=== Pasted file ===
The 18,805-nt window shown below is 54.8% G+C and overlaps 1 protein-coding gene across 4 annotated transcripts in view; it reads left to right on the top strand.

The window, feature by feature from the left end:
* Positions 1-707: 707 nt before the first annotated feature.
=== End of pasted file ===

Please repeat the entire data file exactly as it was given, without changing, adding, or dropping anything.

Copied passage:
The 18,805-nt window shown below is 54.8% G+C and overlaps 1 protein-coding gene across 4 annotated transcripts in view; it reads left to right on the top strand.

The window, feature by feature from the left end:
* Positions 1-707: 707 nt before the first annotated feature.